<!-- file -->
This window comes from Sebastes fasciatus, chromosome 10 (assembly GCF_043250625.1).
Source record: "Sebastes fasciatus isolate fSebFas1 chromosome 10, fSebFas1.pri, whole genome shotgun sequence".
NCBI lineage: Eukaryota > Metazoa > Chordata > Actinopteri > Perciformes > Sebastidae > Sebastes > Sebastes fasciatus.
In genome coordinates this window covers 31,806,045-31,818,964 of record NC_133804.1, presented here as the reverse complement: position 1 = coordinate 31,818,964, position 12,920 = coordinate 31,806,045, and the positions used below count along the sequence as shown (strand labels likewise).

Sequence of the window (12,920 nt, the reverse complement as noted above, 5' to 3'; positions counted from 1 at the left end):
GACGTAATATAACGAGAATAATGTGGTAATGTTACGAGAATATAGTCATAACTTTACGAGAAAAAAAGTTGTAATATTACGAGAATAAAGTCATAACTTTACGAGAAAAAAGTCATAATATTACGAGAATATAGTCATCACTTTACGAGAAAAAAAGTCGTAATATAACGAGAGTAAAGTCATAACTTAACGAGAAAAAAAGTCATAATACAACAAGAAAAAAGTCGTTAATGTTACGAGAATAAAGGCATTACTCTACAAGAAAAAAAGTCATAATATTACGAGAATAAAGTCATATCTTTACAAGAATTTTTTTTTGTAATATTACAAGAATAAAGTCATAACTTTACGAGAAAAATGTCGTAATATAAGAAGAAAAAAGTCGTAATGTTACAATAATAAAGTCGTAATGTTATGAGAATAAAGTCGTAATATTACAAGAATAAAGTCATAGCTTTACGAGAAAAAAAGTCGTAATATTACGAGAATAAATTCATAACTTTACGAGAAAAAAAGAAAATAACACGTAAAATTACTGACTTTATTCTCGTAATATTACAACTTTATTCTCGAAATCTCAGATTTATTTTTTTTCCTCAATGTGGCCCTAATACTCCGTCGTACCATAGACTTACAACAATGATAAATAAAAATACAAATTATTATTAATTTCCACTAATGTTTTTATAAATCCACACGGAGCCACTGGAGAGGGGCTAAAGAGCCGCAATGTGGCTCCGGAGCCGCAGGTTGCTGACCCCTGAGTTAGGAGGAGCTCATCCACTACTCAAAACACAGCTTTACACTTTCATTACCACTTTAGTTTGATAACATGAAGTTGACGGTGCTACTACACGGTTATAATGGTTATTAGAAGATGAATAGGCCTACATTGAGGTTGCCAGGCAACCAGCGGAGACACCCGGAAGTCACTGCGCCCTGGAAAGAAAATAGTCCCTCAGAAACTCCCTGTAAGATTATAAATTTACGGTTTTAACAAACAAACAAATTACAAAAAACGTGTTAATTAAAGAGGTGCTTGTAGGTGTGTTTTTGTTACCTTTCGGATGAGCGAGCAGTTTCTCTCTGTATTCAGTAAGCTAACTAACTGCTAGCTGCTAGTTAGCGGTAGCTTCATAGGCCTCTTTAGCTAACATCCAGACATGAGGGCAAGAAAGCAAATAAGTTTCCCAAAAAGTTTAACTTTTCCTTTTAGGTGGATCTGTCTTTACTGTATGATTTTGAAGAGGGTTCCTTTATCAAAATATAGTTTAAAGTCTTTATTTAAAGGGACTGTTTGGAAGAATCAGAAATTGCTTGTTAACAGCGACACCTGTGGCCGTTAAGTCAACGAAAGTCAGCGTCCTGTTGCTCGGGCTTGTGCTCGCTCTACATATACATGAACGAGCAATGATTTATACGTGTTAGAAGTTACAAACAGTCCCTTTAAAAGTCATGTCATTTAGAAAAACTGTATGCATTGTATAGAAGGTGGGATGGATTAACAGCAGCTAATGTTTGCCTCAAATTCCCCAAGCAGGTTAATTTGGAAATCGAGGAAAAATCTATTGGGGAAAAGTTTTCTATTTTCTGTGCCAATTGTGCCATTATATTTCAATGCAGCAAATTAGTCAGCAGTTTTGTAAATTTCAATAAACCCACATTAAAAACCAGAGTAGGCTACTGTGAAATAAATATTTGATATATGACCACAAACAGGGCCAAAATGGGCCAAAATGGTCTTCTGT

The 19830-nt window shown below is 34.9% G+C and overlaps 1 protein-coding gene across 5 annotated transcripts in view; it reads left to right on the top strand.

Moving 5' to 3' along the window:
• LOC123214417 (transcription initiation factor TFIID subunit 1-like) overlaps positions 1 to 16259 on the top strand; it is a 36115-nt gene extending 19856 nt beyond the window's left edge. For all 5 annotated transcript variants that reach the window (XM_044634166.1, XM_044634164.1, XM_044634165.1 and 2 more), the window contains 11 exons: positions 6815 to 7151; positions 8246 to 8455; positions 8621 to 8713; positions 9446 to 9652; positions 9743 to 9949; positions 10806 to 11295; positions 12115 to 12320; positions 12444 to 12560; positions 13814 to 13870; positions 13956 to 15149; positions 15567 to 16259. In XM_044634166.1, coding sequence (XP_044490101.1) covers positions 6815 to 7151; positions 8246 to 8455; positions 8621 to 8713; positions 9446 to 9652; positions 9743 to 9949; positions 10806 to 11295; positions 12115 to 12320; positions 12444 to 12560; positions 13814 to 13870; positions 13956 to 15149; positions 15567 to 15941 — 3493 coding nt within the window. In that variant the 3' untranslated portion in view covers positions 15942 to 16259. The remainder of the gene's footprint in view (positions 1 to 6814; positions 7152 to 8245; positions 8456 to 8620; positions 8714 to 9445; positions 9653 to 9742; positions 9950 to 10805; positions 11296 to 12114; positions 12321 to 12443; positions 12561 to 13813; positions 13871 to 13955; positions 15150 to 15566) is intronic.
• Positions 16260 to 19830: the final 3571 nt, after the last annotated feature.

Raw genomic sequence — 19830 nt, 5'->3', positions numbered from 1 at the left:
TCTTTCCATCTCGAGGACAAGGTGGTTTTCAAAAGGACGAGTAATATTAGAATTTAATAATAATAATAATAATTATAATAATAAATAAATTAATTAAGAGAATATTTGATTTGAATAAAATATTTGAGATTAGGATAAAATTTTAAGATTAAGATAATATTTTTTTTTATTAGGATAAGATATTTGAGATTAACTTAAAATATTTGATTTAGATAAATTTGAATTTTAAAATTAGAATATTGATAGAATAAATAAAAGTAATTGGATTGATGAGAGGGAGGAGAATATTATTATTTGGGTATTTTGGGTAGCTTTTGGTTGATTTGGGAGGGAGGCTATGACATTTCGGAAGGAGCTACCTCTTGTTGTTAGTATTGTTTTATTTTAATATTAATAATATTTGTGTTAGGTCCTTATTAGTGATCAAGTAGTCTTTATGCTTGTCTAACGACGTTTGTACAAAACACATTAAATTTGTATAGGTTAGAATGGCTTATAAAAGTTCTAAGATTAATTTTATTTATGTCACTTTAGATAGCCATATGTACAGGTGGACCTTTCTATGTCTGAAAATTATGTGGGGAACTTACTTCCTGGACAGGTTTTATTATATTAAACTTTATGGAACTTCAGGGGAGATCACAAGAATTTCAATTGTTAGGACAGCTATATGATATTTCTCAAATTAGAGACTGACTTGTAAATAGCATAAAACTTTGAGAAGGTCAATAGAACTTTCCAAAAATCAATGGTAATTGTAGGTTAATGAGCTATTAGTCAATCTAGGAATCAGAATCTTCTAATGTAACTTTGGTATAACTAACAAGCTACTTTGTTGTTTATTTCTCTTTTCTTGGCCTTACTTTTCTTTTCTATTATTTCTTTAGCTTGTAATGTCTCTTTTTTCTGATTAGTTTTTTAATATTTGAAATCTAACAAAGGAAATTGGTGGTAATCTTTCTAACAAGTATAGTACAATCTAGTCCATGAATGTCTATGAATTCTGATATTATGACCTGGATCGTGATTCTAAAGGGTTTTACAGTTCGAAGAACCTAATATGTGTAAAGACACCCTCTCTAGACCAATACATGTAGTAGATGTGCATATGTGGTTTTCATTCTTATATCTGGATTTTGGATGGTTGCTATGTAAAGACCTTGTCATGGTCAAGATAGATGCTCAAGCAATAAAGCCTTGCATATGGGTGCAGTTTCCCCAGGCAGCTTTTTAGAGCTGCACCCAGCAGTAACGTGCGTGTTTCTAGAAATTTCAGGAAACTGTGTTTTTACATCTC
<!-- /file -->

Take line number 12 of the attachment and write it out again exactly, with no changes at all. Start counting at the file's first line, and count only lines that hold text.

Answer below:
TCTTTCCATCTCGAGGACAAGGTGGTTTTCAAAAGGACGAGTAATATTAGAATTTAATAATAATAATAATAATTATAATAATAAATAAATTAATTAAGAGAATATTTGATTTGAATAAAATATTTGAGATTAGGATAAAATTTTAAGATTAAGATAATATTTTTTTTTATTAGGATAAGATATTTGAGATTAACTTAAAATATTTGATTTAGATAAATTTGAATTTTAAAATTAGAATATTGATAGAATAAATAAAAGTAATTGGATTGATGAGAGGGAGGAGAATATTATTATTTGGGTATTTTGGGTAGCTTTTGGTTGATTTGGGAGGGAGGCTATGACATTTCGGAAGGAGCTACCTCTTGTTGTTAGTATTGTTTTATTTTAATATTAATAATATTTGTGTTAGGTCCTTATTAGTGATCAAGTAGTCTTTATGCTTGTCTAACGACGTTTGTACAAAACACATTAAATTTGTATAGGTTAGAATGGCTTATAAAAGTTCTAAGATTAATTTTATTTATGTCACTTTAGATAGCCATATGTACAGGTGGACCTTTCTATGTCTGAAAATTATGTGGGGAACTTACTTCCTGGACAGGTTTTATTATATTAAACTTTATGGAACTTCAGGGGAGATCACAAGAATTTCAATTGTTAGGACAGCTATATGATATTTCTCAAATTAGAGACTGACTTGTAAATAGCATAAAACTTTGAGAAGGTCAATAGAACTTTCCAAAAATCAATGGTAATTGTAGGTTAATGAGCTATTAGTCAATCTAGGAATCAGAATCTTCTAATGTAACTTTGGTATAACTAACAAGCTACTTTGTTGTTTATTTCTCTTTTCTTGGCCTTACTTTTCTTTTCTATTATTTCTTTAGCTTGTAATGTCTCTTTTTTCTGATTAGTTTTTTAATATTTGAAATCTAACAAAGGAAATTGGTGGTAATCTTTCTAACAAGTATAGTACAATCTAGTCCATGAATGTCTATGAATTCTGATATTATGACCTGGATCGTGATTCTAAAGGGTTTTACAGTTCGAAGAACCTAATATGTGTAAAGACACCCTCTCTAGACCAATACATGTAGTAGATGTGCATATGTGGTTTTCATTCTTATATCTGGATTTTGGATGGTTGCTATGTAAAGACCTTGTCATGGTCAAGATAGATGCTCAAGCAATAAAGCCTTGCATATGGGTGCAGTTTCCCCAGGCAGCTTTTTAGAGCTGCACCCAGCAGTAACGTGCGTGTTTCTAGAAATTTCAGGAAACTGTGTTTTTACATCTC